Appellate Justices Overturn Dismissal of Snitch Scandal Suit

SANTA ANA (CNS) - A panel of Fourth District Court of Appeal justices today overturned a lower court ruling that dismissed a lawsuit against the Orange County Sheriff's Department and District Attorney's Office regarding the so-called snitch scandal involving the use of confidential informants in the county's jails.

Orange County Superior Court Judge Glenda Sanders last year dismissed the American Civil Liberties Union-led taxpayer lawsuit on the grounds that the plaintiffs lacked legal standing to bring the legal action as she also raised concerns about separation of powers issues.

The ruling, written by Justice Raymond J. Ikola with Justices Richard Fybel and David A. Thompson concurring, finds that the plaintiffs, which include Bethany Webb, whose sister was killed and her mother was wounded in the Salon Meritage mass murder, have the legal standing to sue local law enforcement over the confidential informant program.

“While it is true that individual defendants could challenge the CI program, the relief available to an individual defendant would be limited to that case, and, in any event, the law is well settled that the existence of parties with traditional beneficial interest standing does not deprive the public of taxpayer or public interest standing,'' Ikola wrote.

The lawsuit alleges that the sheriff “recruits'' snitches among inmates and moves them around to elicit confessions or incriminating statements whether they have an attorney or not. It is illegal for an agent of the government to question a defendant represented by legal counsel, but an inmate could “overhear'' incriminating statements and pass them on to law enforcement so long as there is no inducement to do so like a lighter sentence or a promise of other perks.

The lawsuit alleges the snitches are rewarded with “money, jailhouse perks, and `consideration,' such as time off their sentences,'' Ikola wrote. In some cases, the lawsuit alleges, inmates threaten violence to elicit an incriminating statement from a cellmate.

The lawsuit also alleges that prosecutors use the information – even when obtained illegally -- and does not disclose information about the confidential informant program to defendants as required by law.

“The complaint's factual recitation concludes by alleging there are 146 cases after June 9, 2016, in which it appears the District Attorney failed to turn over required impeachment evidence pertaining to the CI program,'' Ikola wrote.

The lawsuit seeks a variety of remedies, including a prohibition on the confidential informant program and an order to turn over evidence in cases that relied on snitches to help convicted defendants seeking freedom or new trials through habeas corpus.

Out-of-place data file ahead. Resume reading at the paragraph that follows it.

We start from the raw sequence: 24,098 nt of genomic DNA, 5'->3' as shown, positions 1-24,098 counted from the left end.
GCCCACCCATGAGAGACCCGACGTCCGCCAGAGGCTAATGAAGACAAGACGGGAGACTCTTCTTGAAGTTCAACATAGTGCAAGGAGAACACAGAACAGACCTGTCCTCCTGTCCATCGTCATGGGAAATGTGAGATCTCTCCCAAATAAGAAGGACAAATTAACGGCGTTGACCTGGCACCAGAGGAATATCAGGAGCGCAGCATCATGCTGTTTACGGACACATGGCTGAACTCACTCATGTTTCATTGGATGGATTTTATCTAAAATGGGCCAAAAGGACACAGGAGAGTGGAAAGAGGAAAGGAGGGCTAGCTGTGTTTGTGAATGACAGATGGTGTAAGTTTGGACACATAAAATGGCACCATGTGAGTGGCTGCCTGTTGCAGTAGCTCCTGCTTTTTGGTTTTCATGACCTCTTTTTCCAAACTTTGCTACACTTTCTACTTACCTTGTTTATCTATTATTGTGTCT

Ikola said taxpayers do not have a right to sue to change the way prosecutors file charges or pursue criminal charges, but they can “enforce constitutional duties,'' which is what the lawsuit aims to do.

Ikola also brushed off defense arguments regarding the separation of powers, writing, “we have no concerns about this lawsuit interfering with legitimate operations of the sheriff's and District Attorney's Office.''

The ruling also dismisses claims that the lawsuit, if enforced, would interfere with pending criminal cases.

Ikola acknowledges that judges overseeing individual cases may come to different conclusions than the judge overseeing the civil case.

“But that sort of risk inherent in judicial systems, like ours...'' Ikola wrote. “That is not a sufficient basis to deny plaintiffs standing to pursue their claims.''

The ruling also dismisses claims that a statute of limitations has run out in some cases and that the plaintiffs have not shown there is an ongoing issue with using confidential informants.

“But plaintiffs more than met this burden,'' Ikola wrote. “In addition to alleging a CI program spanning over 30 years, plaintiffs allege an investigation that unearthed 146 cases after June 9, 2016, in which defendants committed violations similar to those described'' in the case of Scott Dekraai, the worst  mass killer in the county's history, in which appellate justices found systemic corruption in the confidential informant program.''

The statute of limitations argument is moot in that plaintiffs are not seeking remedies for past cases, but to “restrain a violation that is ongoing,'' Ikola wrote.

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